Academic journal article Journal of Leisure Research

Mediation Analysis of Leisure, Perceived Stress, and Quality of Life in Informal Caregivers

Academic journal article Journal of Leisure Research

Mediation Analysis of Leisure, Perceived Stress, and Quality of Life in Informal Caregivers

Article excerpt

Approximately 48.9 million individuals (21% of the adult U.S. population) are involved in some form of unpaid care for an adult relative or loved one who is ill, disabled, or aged (National Alliance of Caregiving and The American Association of Retired Persons, 2009 [NAC/AARP]). With the projection of adults aged 65 and older (40.2 million) estimated to double by 2050 (Administration on Aging, 2009 [AoA]), the number of these informal caregivers is likely to grow exponentially. A concern of this projection is that many informal caregivers currently experience negative health consequences as a result of their caregiving responsibilities. In fact, many caregivers have identified their own health as fair to poor (e.g., AoA, 2009; Collins et al., 1999; Lee, Colditz, Berkman, & Kawachi, 2003). In addition, research shows that caregivers often experience high levels of perceived stress, increased social isolation, compromised quality of life, and have reported loss of leisure as a significant negative consequence of caregiving (e.g., Bedini & Gladwell, 2006; Dunn & Strain, 2001; McCullagh, Brigstocke, Donaldson, & Kalra, 2005; NAC/AARP, 2009; National Family Caregivers Association, 1998; Ory, Hoffman, Yee, Tennstedt, & Schulz, 1999; Vitaliano, Young, & Zhang, 2004).

The type of chronic stress encountered in caregiving can take as many as 10 years off the life of a caregiver (Epel et al., 2004) and can compromise one's immune system for up to three years after the caregiving responsibilities end, thus increasing chances of developing a chronic illness themselves at more than twice the rate of non-caregivers (Kielcot-Glaser & Glaser, 2002). Unfortunately, caregivers often demonstrate reduced ability to cope with caregiving burden (Mannell, Salmoni, & Martin, 2002; Ory et al., 1999) and subsequently have decreased health status (e.g., King, Baumann, O'Sullivan, Wilcox, & Castro, 2002; Shanks-McElroy & Strobino, 2001) and reduced or abandoned meaningful leisure participation (e.g., Bedini & Phoenix, 2004; Kesselring et al., 2001; Loucks-Atkinson, Kleiber, & Williamson, 2006; Rogers, 2001; Shanks-McElroy & Strobino, 2001).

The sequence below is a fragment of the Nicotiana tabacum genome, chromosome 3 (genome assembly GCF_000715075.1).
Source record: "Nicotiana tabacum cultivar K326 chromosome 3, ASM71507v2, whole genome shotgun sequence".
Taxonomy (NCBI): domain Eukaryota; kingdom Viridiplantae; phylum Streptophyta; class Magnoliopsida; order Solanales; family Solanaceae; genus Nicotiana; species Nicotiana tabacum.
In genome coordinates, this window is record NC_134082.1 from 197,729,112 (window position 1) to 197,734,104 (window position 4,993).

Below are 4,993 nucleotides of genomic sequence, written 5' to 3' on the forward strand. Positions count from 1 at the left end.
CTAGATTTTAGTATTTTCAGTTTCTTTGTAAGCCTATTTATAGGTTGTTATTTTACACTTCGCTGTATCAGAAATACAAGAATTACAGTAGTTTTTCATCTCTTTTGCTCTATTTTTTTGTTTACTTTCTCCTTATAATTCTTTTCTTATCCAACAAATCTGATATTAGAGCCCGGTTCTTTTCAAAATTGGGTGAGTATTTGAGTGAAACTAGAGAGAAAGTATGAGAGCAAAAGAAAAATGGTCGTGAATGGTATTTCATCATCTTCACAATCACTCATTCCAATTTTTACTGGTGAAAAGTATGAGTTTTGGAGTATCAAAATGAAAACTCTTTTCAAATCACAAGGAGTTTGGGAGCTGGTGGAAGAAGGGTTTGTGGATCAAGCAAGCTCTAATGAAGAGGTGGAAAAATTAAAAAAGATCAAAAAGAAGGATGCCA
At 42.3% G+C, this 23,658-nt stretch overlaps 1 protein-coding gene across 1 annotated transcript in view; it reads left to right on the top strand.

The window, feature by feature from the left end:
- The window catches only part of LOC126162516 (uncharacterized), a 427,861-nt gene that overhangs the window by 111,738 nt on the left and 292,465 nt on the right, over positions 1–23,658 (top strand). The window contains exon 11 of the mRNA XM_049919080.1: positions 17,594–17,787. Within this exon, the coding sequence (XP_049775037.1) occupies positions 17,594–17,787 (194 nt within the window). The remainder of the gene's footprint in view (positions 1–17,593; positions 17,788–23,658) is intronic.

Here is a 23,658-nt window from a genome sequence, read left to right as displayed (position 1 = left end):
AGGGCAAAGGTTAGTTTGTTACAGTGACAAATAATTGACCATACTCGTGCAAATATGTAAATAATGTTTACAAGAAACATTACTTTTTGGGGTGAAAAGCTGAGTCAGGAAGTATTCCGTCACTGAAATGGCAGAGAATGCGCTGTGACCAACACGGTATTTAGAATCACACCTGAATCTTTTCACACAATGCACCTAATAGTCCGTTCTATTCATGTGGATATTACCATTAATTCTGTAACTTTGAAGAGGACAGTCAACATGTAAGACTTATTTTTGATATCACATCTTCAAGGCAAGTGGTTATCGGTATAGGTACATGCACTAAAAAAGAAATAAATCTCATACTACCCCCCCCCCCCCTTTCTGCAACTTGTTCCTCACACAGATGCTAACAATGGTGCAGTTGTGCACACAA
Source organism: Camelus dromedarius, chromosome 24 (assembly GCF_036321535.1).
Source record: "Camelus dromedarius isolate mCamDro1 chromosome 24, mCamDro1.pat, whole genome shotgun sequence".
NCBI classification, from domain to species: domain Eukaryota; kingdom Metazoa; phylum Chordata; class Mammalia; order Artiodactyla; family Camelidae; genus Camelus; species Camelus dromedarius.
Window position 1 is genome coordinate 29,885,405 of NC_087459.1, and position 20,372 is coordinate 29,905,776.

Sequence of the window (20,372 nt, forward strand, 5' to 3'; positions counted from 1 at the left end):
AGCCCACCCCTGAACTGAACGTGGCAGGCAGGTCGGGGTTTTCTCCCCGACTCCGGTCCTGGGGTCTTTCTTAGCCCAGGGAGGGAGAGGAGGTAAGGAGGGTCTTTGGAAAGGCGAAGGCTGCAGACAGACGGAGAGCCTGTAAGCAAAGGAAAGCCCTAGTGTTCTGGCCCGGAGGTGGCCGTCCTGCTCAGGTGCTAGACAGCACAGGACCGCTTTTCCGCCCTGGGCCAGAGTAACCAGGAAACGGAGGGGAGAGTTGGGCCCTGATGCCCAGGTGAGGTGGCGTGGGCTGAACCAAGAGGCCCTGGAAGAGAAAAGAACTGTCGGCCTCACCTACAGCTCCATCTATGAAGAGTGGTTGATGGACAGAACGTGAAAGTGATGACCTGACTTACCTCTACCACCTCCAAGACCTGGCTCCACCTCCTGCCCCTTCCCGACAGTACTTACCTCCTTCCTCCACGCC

Although copious research exists linking participation in leisure activities to improved health, decreased depression, increased self-esteem, reduced stress, decreased risk of dementia, and greater quality of life in many populations (e.g., Beaumont & Kenealy, 2004; Gabriel & Bowling, 2004; Loucks-Atkinson et al., 2006; Mannell et al., 2002; Verghese et al., 2003; Waters & Moore, 2002), there is an absence of research that specifically addresses the use of leisure as a mechanism for improving the well-being of caregivers. This gap in knowledge is an important problem because until a better understanding of the relationship between leisure and the well-being of caregivers is obtained, it is unlikely that programs, policies, and strategies will be developed that effectively utilize leisure as a mechanism to improve the mental and physical health of informal caregivers.

The purpose of this study was to examine the relationship of three components of leisure with the health and well-being of family caregivers. The specific aims of this study were to (a) examine the relationships among leisure participation, satisfaction with time for leisure, and satisfaction with quality of the leisure experience, perceived stress, and quality of life, and (b) test whether perceived stress mediated the effect of these leisure constructs on the quality of life of family caregivers.


Caregiver Profile

According to a study by the NAC/AARP (2009), a typical informal/family caregiver is female (66%), 48 years old, White (72%), married or living with a partner (63%), has some college education (68%), and lives with or near the people for whom they care (72%). In addition, these data identified that caregivers of adults spent approximately 19 hours a week providing care. …

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